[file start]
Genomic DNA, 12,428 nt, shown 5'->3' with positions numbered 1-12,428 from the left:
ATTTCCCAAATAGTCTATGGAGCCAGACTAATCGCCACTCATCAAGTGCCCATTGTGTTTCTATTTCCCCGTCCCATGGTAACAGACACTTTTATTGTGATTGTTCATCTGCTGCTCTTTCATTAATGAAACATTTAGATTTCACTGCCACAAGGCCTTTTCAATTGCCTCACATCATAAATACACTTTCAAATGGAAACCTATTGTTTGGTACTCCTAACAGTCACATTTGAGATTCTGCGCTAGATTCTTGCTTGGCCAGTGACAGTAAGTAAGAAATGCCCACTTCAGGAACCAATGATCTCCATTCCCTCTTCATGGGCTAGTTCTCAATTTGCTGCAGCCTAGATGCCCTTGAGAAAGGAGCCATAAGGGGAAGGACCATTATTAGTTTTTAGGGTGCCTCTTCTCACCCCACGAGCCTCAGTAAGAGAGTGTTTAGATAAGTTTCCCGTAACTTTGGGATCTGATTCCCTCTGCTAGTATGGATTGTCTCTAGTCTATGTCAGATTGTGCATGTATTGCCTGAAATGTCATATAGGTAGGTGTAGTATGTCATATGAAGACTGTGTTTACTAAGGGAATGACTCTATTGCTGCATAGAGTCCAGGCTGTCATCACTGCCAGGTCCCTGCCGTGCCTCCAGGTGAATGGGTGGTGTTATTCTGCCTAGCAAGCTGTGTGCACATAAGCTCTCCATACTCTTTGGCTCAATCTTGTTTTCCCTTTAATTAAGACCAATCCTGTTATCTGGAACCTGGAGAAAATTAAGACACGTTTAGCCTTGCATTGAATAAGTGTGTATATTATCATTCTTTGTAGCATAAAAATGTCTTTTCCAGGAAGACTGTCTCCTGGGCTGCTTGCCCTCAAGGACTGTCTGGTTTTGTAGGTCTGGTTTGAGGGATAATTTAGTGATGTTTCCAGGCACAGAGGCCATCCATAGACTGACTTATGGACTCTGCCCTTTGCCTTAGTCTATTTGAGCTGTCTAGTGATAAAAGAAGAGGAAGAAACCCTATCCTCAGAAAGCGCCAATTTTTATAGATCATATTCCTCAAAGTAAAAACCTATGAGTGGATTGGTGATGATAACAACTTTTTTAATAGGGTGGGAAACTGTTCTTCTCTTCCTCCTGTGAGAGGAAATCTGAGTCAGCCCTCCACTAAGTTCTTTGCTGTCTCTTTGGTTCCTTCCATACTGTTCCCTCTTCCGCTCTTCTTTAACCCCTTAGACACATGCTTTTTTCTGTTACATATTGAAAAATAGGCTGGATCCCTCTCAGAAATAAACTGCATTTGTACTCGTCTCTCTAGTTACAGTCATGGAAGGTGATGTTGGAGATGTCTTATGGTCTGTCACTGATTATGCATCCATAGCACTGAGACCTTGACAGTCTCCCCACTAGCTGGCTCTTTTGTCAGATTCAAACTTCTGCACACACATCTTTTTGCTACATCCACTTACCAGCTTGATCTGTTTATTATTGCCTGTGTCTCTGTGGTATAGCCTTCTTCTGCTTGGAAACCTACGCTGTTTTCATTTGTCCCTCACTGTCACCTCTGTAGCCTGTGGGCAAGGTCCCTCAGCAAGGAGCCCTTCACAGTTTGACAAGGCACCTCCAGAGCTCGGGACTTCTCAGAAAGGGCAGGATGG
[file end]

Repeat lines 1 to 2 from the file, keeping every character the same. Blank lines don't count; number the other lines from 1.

Genomic DNA, 12,428 nt, shown 5'->3' with positions numbered 1-12,428 from the left:
ATTTCCCAAATAGTCTATGGAGCCAGACTAATCGCCACTCATCAAGTGCCCATTGTGTTTCTATTTCCCCGTCCCATGGTAACAGACACTTTTATTGTGATTGTTCATCTGCTGCTCTTTCATTAATGAAACATTTAGATTTCACTGCCACAAGGCCTTTTCAATTGCCTCACATCATAAATACACTTTCAAATGGAAACCTATTGTTTGGTACTCCTAACAGTCACATTTGAGATTCTGCGCTAGATTCTTGCTTGGCCAGTGACAGTAAGTAAGAAATGCCCACTTCAGGAACCAATGATCTCCATTCCCTCTTCATGGGCTAGTTCTCAATTTGCTGCAGCCTAGATGCCCTTGAGAAAGGAGCCATAAGGGGAAGGACCATTATTAGTTTTTAGGGTGCCTCTTCTCACCCCACGAGCCTCAGTAAGAGAGTGTTTAGATAAGTTTCCCGTAACTTTGGGATCTGATTCCCTCTGCTAGTATGGATTGTCTCTAGTCTATGTCAGATTGTGCATGTATTGCCTGAAATGTCATATAGGTAGGTGTAGTATGTCATATGAAGACTGTGTTTACTAAGGGAATGACTCTATTGCTGCATAGAGTCCAGGCTGTCATCACTGCCAGGTCCCTGCCGTGCCTCCAGGTGAATGGGTGGTGTTATTCTGCCTAGCAAGCTGTGTGCACATAAGCTCTCCATACTCTTTGGCTCAATCTTGTTTTCCCTTTAATTAAGACCAATCCTGTTATCTGGAACCTGGAGAAAATTAAGACACGTTTAGCCTTGCATTGAATAAGTGTGTATATTATCATTCTTTGTAGCATAAAAATGTCTTTTCCAGGAAGACTGTCTCCTGGGCTGCTTGCCCTCAAGGACTGTCTGGTTTTGTAGGTCTGGTTTGAGGGATAATTTAGTGATGTTTCCAGGCACAGAGGCCATCCATAGACTGACTTATGGACTCTGCCCTTTGCCTTAGTCTATTTGAGCTGTCTAGTGATAAAAGAAGAGGAAGAAACCCTATCCTCAGAAAGCGCCAATTTTTATAGATCATATTCCTCAAAGTAAAAACCTATGAGTGGATTGGTGATGATAACAACTTTTTTAATAGGGTGGGAAACTGTTCTTCTCTTCCTCCTGTGAGAGGAAATCTGAGTCAGCCCTCCACTAAGTTCTTTGCTGTCTCTTTGGTTCCTTCCATACTGTTCCCTCTTCCGCTCTTCTTTAACCCCTTAGACACATGCTTTTTTCTGTTACATATTGAAAAATAGGCTGGATCCCTCTCAGAAATAAACTGCATTTGTACTCGTCTCTCTAGTTACAGTCATGGAAGGTGATGTTGGAGATGTCTTATGGTCTGTCACTGATTATGCATCCATAGCACTGAGACCTTGACAGTCTCCCCACTAGCTGGCTCTTTTGTCAGATTCAAACTTCTGCACACACATCTTTTTGCTACATCCACTTACCAGCTTGATCTGTTTATTATTGCCTGTGTCTCTGTGGTATAGCCTTCTTCTGCTTGGAAACCTACGCTGTTTTCATTTGTCCCTCACTGTCACCTCTGTAGCCTGTGGGCAAGGTCCCTCAGCAAGGAGCCCTTCACAGTTTGACAAGGCACCTCCAGAGCTCGGGACTTCTCAGAAAGGGCAGGATGG